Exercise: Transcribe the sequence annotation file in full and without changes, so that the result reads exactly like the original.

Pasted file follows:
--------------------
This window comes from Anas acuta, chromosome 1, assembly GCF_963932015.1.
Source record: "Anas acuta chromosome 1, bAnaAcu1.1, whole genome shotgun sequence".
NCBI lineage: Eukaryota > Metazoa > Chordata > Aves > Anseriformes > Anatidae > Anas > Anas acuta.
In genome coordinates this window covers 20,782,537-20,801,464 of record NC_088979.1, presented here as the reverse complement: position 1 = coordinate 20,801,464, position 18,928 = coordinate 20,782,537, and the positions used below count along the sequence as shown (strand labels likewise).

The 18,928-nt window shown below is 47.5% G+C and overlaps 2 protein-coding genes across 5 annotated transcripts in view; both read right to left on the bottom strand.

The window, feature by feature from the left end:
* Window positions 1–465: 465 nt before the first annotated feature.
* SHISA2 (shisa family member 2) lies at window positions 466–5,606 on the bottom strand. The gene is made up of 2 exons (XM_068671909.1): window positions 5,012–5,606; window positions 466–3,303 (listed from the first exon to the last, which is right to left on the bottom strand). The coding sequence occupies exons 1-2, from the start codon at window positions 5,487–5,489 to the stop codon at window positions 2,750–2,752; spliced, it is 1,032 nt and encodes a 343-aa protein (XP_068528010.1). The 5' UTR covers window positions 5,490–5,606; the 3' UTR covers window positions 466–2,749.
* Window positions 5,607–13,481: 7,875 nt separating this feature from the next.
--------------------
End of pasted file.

This window comes from Anas acuta, chromosome 1, assembly GCF_963932015.1.
Source record: "Anas acuta chromosome 1, bAnaAcu1.1, whole genome shotgun sequence".
NCBI lineage: Eukaryota > Metazoa > Chordata > Aves > Anseriformes > Anatidae > Anas > Anas acuta.
In genome coordinates this window covers 20,782,537-20,801,464 of record NC_088979.1, presented here as the reverse complement: position 1 = coordinate 20,801,464, position 18,928 = coordinate 20,782,537, and the positions used below count along the sequence as shown (strand labels likewise).

The 18,928-nt window shown below is 47.5% G+C and overlaps 2 protein-coding genes across 5 annotated transcripts in view; both read right to left on the bottom strand.

The window, feature by feature from the left end:
* Window positions 1–465: 465 nt before the first annotated feature.
* SHISA2 (shisa family member 2) lies at window positions 466–5,606 on the bottom strand. The gene is made up of 2 exons (XM_068671909.1): window positions 5,012–5,606; window positions 466–3,303 (listed from the first exon to the last, which is right to left on the bottom strand). The coding sequence occupies exons 1-2, from the start codon at window positions 5,487–5,489 to the stop codon at window positions 2,750–2,752; spliced, it is 1,032 nt and encodes a 343-aa protein (XP_068528010.1). The 5' UTR covers window positions 5,490–5,606; the 3' UTR covers window positions 466–2,749.
* Window positions 5,607–13,481: 7,875 nt separating this feature from the next.